by Erik Seifert, Head GTS Corporate, Sweden, SEB
Treasury remains a relatively new profession, with distinct departments dedicated to managing liquidity and risk first emerging in the 1970s in response to increasing interest rate and FX volatility and the growing emphasis on international business. In 1979, the first major treasury association, the Association of Corporate Treasurers, was founded. Since that time, many aspects of treasury have changed unrecognisably, not only because of advances in technology, but also due to significant developments in the way that treasury’s role in the business has been recognised and extended. What has remained constant, however, is an unrelenting focus on delivering value to the business.
The ‘Dynasty’ age
Treasuries of the 1980s and early ‘90s were characterised by telex machines, a smattering of mobile phones the size of bungalows, proprietary trading but above all, people. Multinational corporates often had tens or even hundreds of people engaged in manual treasury processes, often organised in a similar way to a bank’s trading operation. At that time, value was often determined in terms of the return that treasury was able to earn by trading surplus cash, arbitraging interest rate differentials and exploiting FX risk. Indeed, a number of companies generated a significant proportion of their corporate profits in this way. This activity was supported by an army of people recording transactions, producing reports, confirming deals and sending payment instructions, occasionally making use of huge, self-built mainframe systems but more often than not with little automation or technology support.
An invisible department
Treasury in many companies was therefore enclosed in its own little world, leading to the perception, and often the reality, that treasurers were in an ‘ivory tower’, almost entirely separate from the company’s core activities, and with virtually no reference to it. During the 1990s and early 2000s, all this changed. Proprietary trading is volatile by nature, which became increasingly unpopular with CEOs, CFOs and shareholders as equity markets evolved and stable earnings and reliable forecasts became more important. Companies that produced surprise results were severely punished by analysts and shareholders, so proprietary trading became more of a liability than an advantage. High profile events such as the collapse of Barings, Enron et al also had an impact. Stakeholders demanded greater transparency and questioned the business justification for an energy, manufacturing, pharmaceuticals or retailing company profiting from non-core activities.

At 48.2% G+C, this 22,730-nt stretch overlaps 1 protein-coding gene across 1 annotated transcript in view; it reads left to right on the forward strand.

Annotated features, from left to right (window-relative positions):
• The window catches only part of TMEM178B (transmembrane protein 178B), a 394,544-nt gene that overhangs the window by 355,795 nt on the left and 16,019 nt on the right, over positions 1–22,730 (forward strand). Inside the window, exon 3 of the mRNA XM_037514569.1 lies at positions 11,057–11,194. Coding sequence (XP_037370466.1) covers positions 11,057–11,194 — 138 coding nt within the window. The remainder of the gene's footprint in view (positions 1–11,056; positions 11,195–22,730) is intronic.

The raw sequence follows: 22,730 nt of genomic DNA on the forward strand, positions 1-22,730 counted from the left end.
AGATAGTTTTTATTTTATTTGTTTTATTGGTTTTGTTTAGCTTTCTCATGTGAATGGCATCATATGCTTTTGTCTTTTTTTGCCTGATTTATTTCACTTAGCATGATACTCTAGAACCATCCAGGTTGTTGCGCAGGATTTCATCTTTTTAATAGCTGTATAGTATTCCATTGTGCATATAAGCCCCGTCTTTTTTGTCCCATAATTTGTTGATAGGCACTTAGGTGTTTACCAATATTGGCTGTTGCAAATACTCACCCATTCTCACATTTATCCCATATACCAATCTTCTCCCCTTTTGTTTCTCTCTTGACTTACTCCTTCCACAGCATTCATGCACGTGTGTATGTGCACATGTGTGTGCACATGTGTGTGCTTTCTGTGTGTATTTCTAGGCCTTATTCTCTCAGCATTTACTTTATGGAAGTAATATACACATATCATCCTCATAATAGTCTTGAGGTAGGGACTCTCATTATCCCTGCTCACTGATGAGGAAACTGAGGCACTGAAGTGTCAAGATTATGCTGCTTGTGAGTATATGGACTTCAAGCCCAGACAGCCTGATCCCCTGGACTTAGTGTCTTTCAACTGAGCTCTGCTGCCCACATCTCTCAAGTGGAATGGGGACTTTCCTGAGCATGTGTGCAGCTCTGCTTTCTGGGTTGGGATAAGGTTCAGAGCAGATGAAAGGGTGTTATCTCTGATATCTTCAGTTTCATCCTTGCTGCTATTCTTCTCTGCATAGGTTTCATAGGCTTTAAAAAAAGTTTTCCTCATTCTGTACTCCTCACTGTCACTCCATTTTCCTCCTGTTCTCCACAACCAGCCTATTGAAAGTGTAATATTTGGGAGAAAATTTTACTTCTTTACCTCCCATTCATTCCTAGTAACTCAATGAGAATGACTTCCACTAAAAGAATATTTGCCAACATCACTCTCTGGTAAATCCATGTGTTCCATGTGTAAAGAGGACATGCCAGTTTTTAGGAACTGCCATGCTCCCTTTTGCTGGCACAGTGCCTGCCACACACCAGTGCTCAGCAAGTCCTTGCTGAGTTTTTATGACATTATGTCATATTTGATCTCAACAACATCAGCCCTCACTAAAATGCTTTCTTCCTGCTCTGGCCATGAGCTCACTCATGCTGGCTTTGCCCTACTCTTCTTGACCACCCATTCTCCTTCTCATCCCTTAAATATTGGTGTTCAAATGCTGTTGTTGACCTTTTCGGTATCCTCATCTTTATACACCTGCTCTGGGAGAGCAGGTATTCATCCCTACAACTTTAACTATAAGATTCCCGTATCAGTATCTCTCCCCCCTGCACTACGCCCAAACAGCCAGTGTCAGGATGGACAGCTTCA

However, in addition to the change in attitude prompted by major events, there were quieter changes taking place in all industries. Globalisation was taking a greater hold with an expanding geographic reach of suppliers and customers and an increasing focus on leveraging manufacturing and services in low-cost economies. Acquisitions and strategic investments in new markets led to businesses taking a different shape with new and unfamiliar requirements.
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